How to Refinish an Old Worn Out Buffet

A few weeks ago I picked this STUNNING buffet up from a refinishing friend. It had been sitting in her garage for a year and she lost all motivation to tackle such a huge project! I about killed over when I saw that she was selling it and rushed over to her home as soon as I could! She pointed out dozens of problems from the veneer chipping and bubbling to places that needed some glue. She gave me the full run down, and the list was long. Worried that I wouldn't be able to tackle the job, I called my husband and asked for his expertise... let be honest, he didn't really care either way. After explaining it to him I talked myself into it buying it anyway and snatched it right up. All while doing a nervous happy dance.
After we brought it inside I couldn't stop staring at the beauty. It was so beautiful. Those legs, all of the detail, that huge drawer. Mmmmmhhh! A long time dream had finally come true. I couldn't wait for the next morning to get working on bringing new life to this old worn out buffet.
The next morning we moved it back outside where I took off the back splash and got sanding the top. I hoped that I could just sand the top down enough, cut out the bubbled veneer and patch it all up with Bondo. Well I did just that and thought it would all work out.
I dreamt about those legs with no paint or stain. Just raw legs. It was also a great time to bust out my camera and do a little tutorial on how to strip old finish off of detailed wood. You can find the tutorial link on my blog or on my hometalk profile. After stripping all of the legs, I let them dry and then cleaned the leftover gunk off. I did this to the doors and drawers as well.

There were a couple of spots I made sure to glue back together and the back splash got a new makeover. One edge of the back splash had broken off so I grabbed the jigsaw and cut both edges to match each other.
After everything was wiped down I made sure to tape off anything that I didn't want to get paint on. Especially since I use a paint sprayer for that nice smooth finish.

Finally after a week and a half I was done with the prep work -or so I thought- and I took it out to paint. I about cried when I realized that the moisture from the paint made more veneer on the top bubble up. I was crushed when I saw all of that hard work of sanding, filling with Bondo, and sanding some more was all for nothing. So I finally did what I should have done to begin with. I slowly and painfully removed all of the veneer from the top of the buffet. And then put on a very thin coat of Bondo to fill in the deep grain of the wood underneath. After more sanding and more filling, and even more sanding it was finally ready for the rest of the paint.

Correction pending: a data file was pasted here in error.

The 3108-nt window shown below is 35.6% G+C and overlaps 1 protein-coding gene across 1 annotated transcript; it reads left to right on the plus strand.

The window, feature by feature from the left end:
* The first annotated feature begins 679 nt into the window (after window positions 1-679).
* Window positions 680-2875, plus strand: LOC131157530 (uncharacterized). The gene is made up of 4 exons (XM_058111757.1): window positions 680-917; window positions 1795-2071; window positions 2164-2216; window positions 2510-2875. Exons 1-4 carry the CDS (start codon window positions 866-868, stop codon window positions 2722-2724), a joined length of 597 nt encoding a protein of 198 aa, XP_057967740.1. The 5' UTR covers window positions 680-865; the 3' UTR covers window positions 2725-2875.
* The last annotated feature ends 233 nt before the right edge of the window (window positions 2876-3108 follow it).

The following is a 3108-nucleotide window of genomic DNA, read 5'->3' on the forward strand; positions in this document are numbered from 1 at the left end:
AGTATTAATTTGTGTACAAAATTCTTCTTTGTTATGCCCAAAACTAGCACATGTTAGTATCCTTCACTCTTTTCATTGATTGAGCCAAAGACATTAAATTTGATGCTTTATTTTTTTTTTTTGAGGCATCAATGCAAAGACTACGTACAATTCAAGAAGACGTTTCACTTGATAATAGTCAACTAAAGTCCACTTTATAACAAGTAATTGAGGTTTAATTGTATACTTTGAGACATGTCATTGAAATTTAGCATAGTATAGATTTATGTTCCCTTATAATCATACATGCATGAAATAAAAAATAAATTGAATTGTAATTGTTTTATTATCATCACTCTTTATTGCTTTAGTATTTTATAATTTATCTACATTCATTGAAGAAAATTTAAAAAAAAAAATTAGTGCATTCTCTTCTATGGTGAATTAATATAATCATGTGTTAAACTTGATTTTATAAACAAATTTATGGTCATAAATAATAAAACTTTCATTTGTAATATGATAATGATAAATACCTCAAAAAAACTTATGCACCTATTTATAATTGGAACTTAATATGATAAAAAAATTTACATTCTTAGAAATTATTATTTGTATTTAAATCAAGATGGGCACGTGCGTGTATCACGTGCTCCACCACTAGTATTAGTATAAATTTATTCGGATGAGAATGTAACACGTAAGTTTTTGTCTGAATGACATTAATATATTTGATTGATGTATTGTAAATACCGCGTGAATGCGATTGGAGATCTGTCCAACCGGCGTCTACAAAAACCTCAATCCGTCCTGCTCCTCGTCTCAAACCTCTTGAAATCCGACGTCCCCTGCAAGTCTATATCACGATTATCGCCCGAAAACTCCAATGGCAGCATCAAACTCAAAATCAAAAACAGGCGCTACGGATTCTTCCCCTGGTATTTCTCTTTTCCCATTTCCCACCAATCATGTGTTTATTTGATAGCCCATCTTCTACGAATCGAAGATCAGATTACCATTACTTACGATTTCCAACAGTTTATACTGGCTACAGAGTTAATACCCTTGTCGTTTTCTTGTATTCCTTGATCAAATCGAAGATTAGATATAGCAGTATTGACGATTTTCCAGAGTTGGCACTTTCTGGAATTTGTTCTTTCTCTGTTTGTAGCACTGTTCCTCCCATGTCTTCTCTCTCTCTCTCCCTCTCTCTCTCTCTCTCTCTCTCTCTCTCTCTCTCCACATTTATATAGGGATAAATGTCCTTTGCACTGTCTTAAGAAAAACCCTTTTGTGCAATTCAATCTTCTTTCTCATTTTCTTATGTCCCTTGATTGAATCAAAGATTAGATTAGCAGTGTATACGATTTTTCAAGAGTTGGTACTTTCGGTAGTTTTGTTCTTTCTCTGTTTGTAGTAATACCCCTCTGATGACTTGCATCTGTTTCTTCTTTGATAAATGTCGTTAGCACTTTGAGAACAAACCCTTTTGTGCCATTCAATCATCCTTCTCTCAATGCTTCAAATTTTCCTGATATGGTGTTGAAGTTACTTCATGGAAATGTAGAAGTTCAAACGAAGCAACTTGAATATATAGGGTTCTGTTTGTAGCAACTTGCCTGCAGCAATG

I taped extra around the detail areas that I wanted to be left natural wood. I didn't want any paint getting on those areas since I spent so long stripping off the old finish, but then I was left with quite a bit of tedious hand painting around the stunning wood details. A small paint brush did the trick to get right in the detailed spots without getting paint all over.

Once everything was dry I grabbed my sanding block with 220 grit sandpaper wrapped around and distressed all of the edges to give a worn look. Because of its age, this buffet has dings and scratches and I wanted to highlight all of those things. Each ding and scratch tells another story and shows how beautiful this piece really is. After wiping everything clean again I sealed the whole piece with wax.
Almost a week later I still do a little happy dance every time I walk by it. It is such a stunning old piece that had been almost forgotten about. But now it has a new finish that shows its curves and details and it is ready to proudly serve another family for many more years to come.
Want more details about this and other DIY projects? Check out my blog post!
Frequently asked questions
Have a question about this project?
3 of 5 questions
  • Beatriz Orvis Beatriz Orvis on Dec 09, 2016
    I just purchased a vintage desk (I'll attach a picture) and the top veneer is scratched and chipped. there are areas I can actually just lift and peel off with my nail, but I can see the veneer is thicker than what i'm able to lift up. Should I repair it (even though there are areas around the edge that's separating) or should I just remove it and sand the wood under it?

  • Dolores Rufenacht Dolores Rufenacht on Dec 25, 2016
    did you remove the rest of the pealing chip vener before painting it. Painting the damaged part and leaving the wood parts that were very special and still in good shape was a very good idea. Replacing the vener on an old piece like this is difficult to match the right tone of wood that would match the rest and very expensive and you need wood working skills.

  • Mar8252299 Mar8252299 on Jun 02, 2017
    LOved your piece!
    What is the best (easiest) method to remove veneer?

Join the conversation
2 of 126 comments
  • Jo Jo on Dec 01, 2016
    I loved it when you had partial veneer on the piece. I could see a man and a woman, only the legs. The womans' dress and legs and the mans pant legs. I guess it's the artist in me.

  • Avitaathome Avitaathome on May 13, 2017
    Great taste to put this together! Thank you for showing us!! :)